According to Wikipedia, “War crimes have been broadly defined by the Nuremberg Principles as ‘violations of the laws or customs of war,’ which includes massacres, bombings of civilian targets, terrorism, mutilation, torture and the murder of detainees and prisoners of war (realities that abounded at places like My Lai and other massacre sites). Additional common crimes include theft, arson, and the destruction of property not warranted by military necessity.”
According to that definition, anybody with a smidgen of awareness of what really happens in any combat zone would have to conclude that every war that the U.S. military has ordered its young soldiers to go off and fight and kill in, especially the many corporate-endorsed, Wall Street wars, was laden with war crimes.
Four million innocent Vietnamese civilians were exposed to Agent Orange, and as many as 3 million have suffered diagnosable illnesses because of it, including the progeny of people who were exposed to it, approximating the number of innocent Vietnamese civilians that were killed in the war.
The Red Cross of Vietnam says that up to 1 million people are disabled with Agent Orange-induced illnesses. There has been an epidemic of birth defects, chronic illnesses, fetal anomalies and neurological and mental illnesses since the “American War.”
Most thinking humans would agree that destroying the health and livelihoods of innocent farmers, women, children, babies and old people by poisoning their forests, farms, food and water supplies qualifies as a war crime.
Disrespecting Sickened Veterans
According to Wikipedia, the chemical companies accused in an Agent Orange Vietnam veterans’ class action lawsuit in 1984 (against seven chemical companies that got Agent Orange contracts from the Pentagon) denied that there was a link between their poisons and the veterans’ health problems.
On May 7, 1984, as is usual for Big Corporations that know when they are losing, the seven chemical companies settled out of court for $180 million just hours before jury selection was to begin. The companies agreed to pay the $180 million as compensation if the veterans dropped all claims against them, with 45 percent of the sum to be paid by Monsanto.
Many veterans were outraged, feeling that they had been betrayed by the lawyers. Fairness Hearings were held in five major American cities, where veterans and their families discussed their reactions to the settlement, and condemned the actions of the lawyers and courts, demanding the case be heard before a jury of their peers. The federal judge refused the appeals, claiming the settlement was “fair and just.”
By 1989, the veterans’ fears were confirmed when it was decided how the money from the settlement would be paid out. A totally disabled Vietnam veteran would receive a corporate-friendly maximum of $12,000 spread out over the course of 10 years. By accepting the settlement payments, disabled veterans would become ineligible for many state benefits such as food stamps, public assistance and government pensions. A widow of a veteran who died because of Agent Orange would only receive $3,700.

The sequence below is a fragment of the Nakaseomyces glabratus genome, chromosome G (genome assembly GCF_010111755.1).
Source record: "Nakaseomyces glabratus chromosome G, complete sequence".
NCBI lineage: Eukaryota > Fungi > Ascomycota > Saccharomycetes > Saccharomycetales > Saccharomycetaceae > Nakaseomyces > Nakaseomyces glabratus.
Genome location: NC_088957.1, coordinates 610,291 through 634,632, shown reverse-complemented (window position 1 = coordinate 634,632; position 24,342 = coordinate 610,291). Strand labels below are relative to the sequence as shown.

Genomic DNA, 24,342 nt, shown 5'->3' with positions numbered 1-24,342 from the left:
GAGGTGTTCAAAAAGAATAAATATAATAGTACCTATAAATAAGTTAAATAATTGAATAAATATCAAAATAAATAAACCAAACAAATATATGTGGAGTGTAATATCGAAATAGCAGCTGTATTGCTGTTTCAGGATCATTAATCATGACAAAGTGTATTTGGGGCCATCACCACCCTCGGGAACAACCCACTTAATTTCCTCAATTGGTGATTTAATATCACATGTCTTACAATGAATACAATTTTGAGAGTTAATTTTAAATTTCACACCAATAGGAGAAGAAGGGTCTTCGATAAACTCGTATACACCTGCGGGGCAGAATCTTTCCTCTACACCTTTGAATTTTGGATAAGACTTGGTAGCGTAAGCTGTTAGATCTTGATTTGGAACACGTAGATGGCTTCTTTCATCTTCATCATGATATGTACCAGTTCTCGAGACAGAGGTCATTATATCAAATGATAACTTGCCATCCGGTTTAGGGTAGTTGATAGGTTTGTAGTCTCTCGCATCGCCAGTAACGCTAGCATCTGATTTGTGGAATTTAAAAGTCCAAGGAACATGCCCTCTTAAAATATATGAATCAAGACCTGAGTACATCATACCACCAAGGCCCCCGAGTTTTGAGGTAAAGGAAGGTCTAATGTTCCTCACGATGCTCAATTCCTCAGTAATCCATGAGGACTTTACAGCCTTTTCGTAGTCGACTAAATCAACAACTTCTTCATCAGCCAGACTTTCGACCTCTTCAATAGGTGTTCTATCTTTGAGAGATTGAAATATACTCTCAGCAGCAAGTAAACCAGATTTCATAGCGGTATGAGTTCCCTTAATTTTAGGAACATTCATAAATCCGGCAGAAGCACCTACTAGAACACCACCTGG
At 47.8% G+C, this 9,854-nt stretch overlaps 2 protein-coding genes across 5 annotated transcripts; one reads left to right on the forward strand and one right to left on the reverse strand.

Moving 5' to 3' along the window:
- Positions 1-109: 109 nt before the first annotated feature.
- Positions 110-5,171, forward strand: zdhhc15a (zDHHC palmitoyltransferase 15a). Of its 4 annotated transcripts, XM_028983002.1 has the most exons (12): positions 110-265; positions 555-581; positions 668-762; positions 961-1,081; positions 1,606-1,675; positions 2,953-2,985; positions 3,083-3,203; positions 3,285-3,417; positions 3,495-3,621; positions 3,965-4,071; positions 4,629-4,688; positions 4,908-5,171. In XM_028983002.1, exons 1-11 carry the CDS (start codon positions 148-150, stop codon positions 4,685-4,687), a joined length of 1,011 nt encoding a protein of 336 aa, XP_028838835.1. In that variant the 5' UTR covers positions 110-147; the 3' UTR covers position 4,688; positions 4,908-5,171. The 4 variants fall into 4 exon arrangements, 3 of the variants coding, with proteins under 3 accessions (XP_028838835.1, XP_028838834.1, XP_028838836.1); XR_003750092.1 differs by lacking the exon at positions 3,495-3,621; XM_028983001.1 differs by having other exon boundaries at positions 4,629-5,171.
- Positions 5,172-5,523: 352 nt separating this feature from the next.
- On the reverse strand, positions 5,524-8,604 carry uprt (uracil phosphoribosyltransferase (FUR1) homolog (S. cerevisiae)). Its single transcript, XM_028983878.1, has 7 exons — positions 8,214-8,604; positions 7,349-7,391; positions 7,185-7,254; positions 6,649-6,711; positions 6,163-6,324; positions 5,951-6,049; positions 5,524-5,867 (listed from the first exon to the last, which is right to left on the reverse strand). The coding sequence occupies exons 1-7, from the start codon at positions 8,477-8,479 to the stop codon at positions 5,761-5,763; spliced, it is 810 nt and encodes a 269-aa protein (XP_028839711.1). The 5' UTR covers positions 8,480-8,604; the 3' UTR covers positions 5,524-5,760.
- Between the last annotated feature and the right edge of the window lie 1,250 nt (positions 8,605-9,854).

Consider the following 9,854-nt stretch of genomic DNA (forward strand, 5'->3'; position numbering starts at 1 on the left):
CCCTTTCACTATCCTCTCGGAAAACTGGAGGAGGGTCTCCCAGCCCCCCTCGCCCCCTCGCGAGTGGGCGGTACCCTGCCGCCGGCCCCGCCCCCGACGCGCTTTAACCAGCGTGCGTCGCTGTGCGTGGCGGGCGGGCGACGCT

According to Wikipedia, “In 2004, Monsanto spokesman Jill Montgomery said Monsanto should not be liable at all for injuries or deaths caused by Agent Orange, saying: ‘We are sympathetic with people who believe they have been injured and understand their concern to find the cause, but reliable scientific evidence indicates that Agent Orange is not the cause of serious long-term health effects.’”
Talk about governmental and corporate disrespect for military veterans who have been sickened by military toxins or physically or psychologically wounded in battle! Such shabby treatment of returning veterans has been the norm after every war, including the “bonus army” revolt of the 1930s when thousands of poor, disabled and/or unemployed World War I vets marched on Washington, DC, demanding the bonus that had been promised them in the 1920s. Rather than receiving justice, Generals Douglas MacArthur and Dwight Eisenhower ordered their troops to burn the bonus army’s temporary villages and disperse the vets empty-handed. …
I conclude this essay by listing the currently-accepted list of diseases that the Veteran Administration acknowledges can be caused by exposure to Agent Orange. This applies to American veterans, but one can be certain that the consequences are a hundred times worse for the Vietnamese people who were sprayed and who are still being exposed to it in the soil for the last 50 years.
The VA says that certain cancers and other health problems can be caused by exposure to Agent Orange and the other herbicides during their military service. Veterans and their survivors may be eligible for benefits if they have one of these diagnoses:
Amyloidosis, Chronic B-cell Leukemias, Chloracne, Type II Diabetes Mellitus, Hodgkins Disease, Non-Hodgkin’s Lymphoma, Ischemic Heart Disease, Multiple Myeloma, Parkinson’s Disease, Peripheral Neuropathy, Porphyria Cutanea Tarda, Prostate Cancer, Respiratory Cancers (including lung cancer), Hairy Cell Leukemia, Soft Tissue Sarcomas and spina bifida in infants of Agent Orange exposed Vietnam veterans.
Gary G. Kohls is a retired physician who practiced holistic, non-drug, mental health care for the last decade of his family practice career. He now writes a weekly column for the Reader Weekly, an alternative newsweekly published in Duluth, Minnesota, USA. Many of Dr. Kohls’ columns are archived at http://duluthreader.com/articles/categories/200_Duty_to_Warn.
Other information that is pertinent to this topic
As the editor, I am including the articles below because I fear that the long fight that Vets had to go through with the Pentagon and VA to have this issue recognized must not be forgotten.
- 40 Years After Vietnam, Blue Water Navy Vets Still Fighting for Agent Orange Compensation
- The Story of Agent Orange from the 1990 edition of U.S. Veteran Dispatch Staff Report./li>
- Minnesota veterans relieved as VA recognizes Agent Orange link. MPR News. Nov. 11, 2009.
Reliving Agent Orange